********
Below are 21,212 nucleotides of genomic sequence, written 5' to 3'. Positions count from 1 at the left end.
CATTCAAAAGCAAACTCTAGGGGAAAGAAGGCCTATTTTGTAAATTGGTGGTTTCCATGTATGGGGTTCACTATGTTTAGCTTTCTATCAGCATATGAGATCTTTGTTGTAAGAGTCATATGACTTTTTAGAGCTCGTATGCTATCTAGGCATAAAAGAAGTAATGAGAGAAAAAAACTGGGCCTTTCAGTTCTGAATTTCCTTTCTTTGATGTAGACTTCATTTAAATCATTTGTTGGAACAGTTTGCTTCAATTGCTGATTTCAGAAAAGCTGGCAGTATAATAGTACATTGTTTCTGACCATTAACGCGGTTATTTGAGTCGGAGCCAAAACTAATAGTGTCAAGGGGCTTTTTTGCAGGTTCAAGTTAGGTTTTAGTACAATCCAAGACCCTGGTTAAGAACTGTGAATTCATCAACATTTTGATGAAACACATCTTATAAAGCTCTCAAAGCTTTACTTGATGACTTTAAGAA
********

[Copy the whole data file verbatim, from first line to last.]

Below are 21,212 nucleotides of genomic sequence, written 5' to 3'. Positions count from 1 at the left end.
CATTCAAAAGCAAACTCTAGGGGAAAGAAGGCCTATTTTGTAAATTGGTGGTTTCCATGTATGGGGTTCACTATGTTTAGCTTTCTATCAGCATATGAGATCTTTGTTGTAAGAGTCATATGACTTTTTAGAGCTCGTATGCTATCTAGGCATAAAAGAAGTAATGAGAGAAAAAAACTGGGCCTTTCAGTTCTGAATTTCCTTTCTTTGATGTAGACTTCATTTAAATCATTTGTTGGAACAGTTTGCTTCAATTGCTGATTTCAGAAAAGCTGGCAGTATAATAGTACATTGTTTCTGACCATTAACGCGGTTATTTGAGTCGGAGCCAAAACTAATAGTGTCAAGGGGCTTTTTTGCAGGTTCAAGTTAGGTTTTAGTACAATCCAAGACCCTGGTTAAGAACTGTGAATTCATCAACATTTTGATGAAACACATCTTATAAAGCTCTCAAAGCTTTACTTGATGACTTTAAGAA